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  • gtc
    replied
    (duplicate deleted)
    Last edited by gtc; 11 February 2010, 02:01 AM. Reason: Duplicate post

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  • gtc
    replied
    Originally posted by SEREGA784 View Post
    When I do a deep clade test, will I receive results (which mutation and how many) or just my haplogroup?
    You will be tested for a set of SNPs and told which you are positive for and which you are negative for. The ones, if any, you are positive for define your haplogroup and perhaps sub-haplogroup.

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  • SEREGA784
    replied
    When I do a deep clade test, will I receive results (which mutation and how many) or just my haplogroup?

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  • SEREGA784
    replied
    Originally posted by lgmayka View Post
    Unless FTDNA quietly begins to include M458 in the R1a Deep Clade, the answer is no. The R1a Deep Clade is essentially worthless except in very rare cases.

    M458 is fairly common in Eastern Europe, particularly the West Slavic countries, but it is ordered through the Advanced menu, not the Deep Clade.

    If you create a Ysearch entry with your marker values, we can give you more specific advice.

    4RY4G

    and i am an east slavic, not west.

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  • 1798
    replied
    I have tested with FTDNA .I am U106 and negative for L48 and three other subgroups as well.On my haplotree page there aren't any other tests available. There aren't many people from Ireland with Irish names within that group at the moment. Perhaps a lot of people that have tested already, haven't been deep clade tested.
    I am not taking any more tests until I find someone with the same haplotype.

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  • gtc
    replied
    Originally posted by 1798 View Post
    I belong to R1b and I've wasted money on four SNP tests.I am negative on all of them.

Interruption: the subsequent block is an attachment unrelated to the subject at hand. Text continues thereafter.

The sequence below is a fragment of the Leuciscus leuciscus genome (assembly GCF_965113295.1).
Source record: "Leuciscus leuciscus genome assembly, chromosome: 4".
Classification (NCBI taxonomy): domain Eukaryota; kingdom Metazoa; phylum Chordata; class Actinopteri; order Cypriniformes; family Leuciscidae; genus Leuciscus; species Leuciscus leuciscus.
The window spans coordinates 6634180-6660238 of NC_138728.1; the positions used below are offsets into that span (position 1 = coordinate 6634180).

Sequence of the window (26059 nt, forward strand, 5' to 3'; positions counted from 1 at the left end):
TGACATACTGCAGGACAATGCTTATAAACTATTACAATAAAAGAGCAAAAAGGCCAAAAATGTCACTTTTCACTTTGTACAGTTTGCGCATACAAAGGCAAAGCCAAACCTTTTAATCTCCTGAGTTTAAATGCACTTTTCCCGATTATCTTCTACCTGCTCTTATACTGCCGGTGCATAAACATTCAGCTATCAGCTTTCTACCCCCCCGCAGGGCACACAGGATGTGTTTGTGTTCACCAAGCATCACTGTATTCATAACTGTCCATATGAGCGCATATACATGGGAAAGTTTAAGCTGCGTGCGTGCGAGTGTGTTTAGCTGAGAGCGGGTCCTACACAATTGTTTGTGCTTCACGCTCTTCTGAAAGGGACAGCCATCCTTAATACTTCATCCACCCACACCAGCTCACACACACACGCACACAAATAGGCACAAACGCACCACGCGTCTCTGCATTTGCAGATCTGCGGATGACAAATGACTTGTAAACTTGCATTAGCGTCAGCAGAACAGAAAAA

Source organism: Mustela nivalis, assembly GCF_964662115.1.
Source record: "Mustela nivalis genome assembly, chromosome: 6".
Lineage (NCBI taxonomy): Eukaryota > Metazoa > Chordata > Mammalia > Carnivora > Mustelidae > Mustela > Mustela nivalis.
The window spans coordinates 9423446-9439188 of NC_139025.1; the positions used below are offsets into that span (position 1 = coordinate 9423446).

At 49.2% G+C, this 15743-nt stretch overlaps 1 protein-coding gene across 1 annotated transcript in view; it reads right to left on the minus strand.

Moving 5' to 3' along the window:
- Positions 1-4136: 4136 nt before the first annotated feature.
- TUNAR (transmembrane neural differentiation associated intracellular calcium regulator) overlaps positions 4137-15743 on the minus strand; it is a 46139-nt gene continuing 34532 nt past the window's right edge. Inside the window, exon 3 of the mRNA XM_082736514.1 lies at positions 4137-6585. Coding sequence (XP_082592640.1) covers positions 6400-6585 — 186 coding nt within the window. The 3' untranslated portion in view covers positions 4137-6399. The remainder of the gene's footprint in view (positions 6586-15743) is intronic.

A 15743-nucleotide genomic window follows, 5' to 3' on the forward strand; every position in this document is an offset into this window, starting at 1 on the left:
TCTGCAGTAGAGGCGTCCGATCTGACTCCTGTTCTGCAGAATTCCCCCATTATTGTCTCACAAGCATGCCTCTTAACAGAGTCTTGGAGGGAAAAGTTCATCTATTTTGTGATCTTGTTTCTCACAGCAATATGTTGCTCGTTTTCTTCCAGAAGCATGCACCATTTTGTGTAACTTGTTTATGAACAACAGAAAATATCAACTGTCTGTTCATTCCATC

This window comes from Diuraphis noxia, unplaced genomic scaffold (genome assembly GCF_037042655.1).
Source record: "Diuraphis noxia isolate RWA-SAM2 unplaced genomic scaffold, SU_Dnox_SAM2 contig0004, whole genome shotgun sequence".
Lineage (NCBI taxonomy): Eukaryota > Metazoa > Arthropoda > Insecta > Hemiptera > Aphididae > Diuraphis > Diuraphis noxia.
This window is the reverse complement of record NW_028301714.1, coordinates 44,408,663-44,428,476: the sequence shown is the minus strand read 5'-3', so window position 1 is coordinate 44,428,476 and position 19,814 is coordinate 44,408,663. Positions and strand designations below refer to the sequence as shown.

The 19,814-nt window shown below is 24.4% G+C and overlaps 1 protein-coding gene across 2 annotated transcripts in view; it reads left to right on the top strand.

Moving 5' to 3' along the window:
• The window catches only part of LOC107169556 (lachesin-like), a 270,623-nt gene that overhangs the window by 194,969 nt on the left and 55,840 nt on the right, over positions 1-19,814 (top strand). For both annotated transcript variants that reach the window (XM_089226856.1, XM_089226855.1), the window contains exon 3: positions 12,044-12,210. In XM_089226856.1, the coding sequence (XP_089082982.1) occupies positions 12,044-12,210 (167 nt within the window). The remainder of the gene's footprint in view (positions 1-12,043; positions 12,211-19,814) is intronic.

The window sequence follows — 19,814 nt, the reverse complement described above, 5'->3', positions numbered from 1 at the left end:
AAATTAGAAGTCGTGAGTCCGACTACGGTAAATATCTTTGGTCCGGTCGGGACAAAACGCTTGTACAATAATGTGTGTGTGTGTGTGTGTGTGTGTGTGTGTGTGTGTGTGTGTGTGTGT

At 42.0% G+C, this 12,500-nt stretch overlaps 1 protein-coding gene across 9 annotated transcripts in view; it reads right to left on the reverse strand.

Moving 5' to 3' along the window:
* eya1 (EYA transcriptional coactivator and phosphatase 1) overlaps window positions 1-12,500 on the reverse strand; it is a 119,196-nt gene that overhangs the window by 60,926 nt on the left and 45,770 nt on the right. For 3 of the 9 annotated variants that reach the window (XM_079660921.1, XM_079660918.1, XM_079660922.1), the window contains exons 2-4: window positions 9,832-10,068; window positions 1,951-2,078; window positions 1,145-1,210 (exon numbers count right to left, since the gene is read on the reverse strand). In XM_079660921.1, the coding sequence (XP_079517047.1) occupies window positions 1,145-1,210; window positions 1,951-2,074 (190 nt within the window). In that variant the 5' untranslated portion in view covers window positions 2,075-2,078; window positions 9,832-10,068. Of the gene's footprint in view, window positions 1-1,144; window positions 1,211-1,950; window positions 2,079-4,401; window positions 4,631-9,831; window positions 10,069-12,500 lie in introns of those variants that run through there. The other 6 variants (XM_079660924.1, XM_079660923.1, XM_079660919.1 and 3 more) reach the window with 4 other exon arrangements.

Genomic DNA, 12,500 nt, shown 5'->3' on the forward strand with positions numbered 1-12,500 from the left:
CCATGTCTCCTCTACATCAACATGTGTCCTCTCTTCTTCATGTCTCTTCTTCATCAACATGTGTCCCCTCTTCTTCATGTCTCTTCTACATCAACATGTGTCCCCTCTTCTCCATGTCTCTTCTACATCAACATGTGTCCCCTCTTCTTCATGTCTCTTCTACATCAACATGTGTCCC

The chances of getting negative results are fairly high, but can be mitigated somewhat by the right choices of test.

    A few questions ...

    Are you testing with FTDNA?

    What are your test results to date?

    Mine are: L1- L47- L48+ L148- P107- U106+ U198-

    Because I am U106, I joined the S21/U106 project and the leadership of that group, which keeps itself up to date on developments below U106, has been suggesting which tests I take and in what sequence. At the moment I am at L48 and holding until a new downstream SNP is discovered. I tested for L47 and L148 when they emerged, but as you see I was negative for both, so there was no point in testing for L44, L45, L46 and L164.

    I may be accepted for the WTY test since I am one of the few from Ireland who has been tested.The only thing is I would like to keep the results private.Is that possible?
    See slide #7 for the goals of the project. You'll note some reference to public and private choice, as well as the preference for "public groups of well selected individuals":

    http://www.dna-fingerprint.com/stati...lkThroughY.pdf

    I don't know what the selection criteria are in terms of any "quirks" in a candidate's haplotype and SNP tests already taken, nor whether they are still accepting applications.

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  • 1798
    replied
    Originally posted by dok101 View Post
    I do not know if any applications have been rejected, but the terms do include the following: "The GRC laboratory director decides if and when an application will be accepted based on the scientific importance."

    To which haplogroup and subclade do you belong?
    I belong to R1b and I've wasted money on four SNP tests.I am negative on all of them.
    I may be accepted for the WTY test since I am one of the few from Ireland who has been tested.The only thing is I would like to keep the results private.Is that possible?

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  • T E Peterman
    replied
    It really all depends on how you define Celtic or Germanic. I am inclined to define P312 as the highest node for Celtic & P312's brother, U106 as the highest node for proto-Celts that became German.

    The German language, as well as German y-DNA suggests that Germans are a blend of three major populations: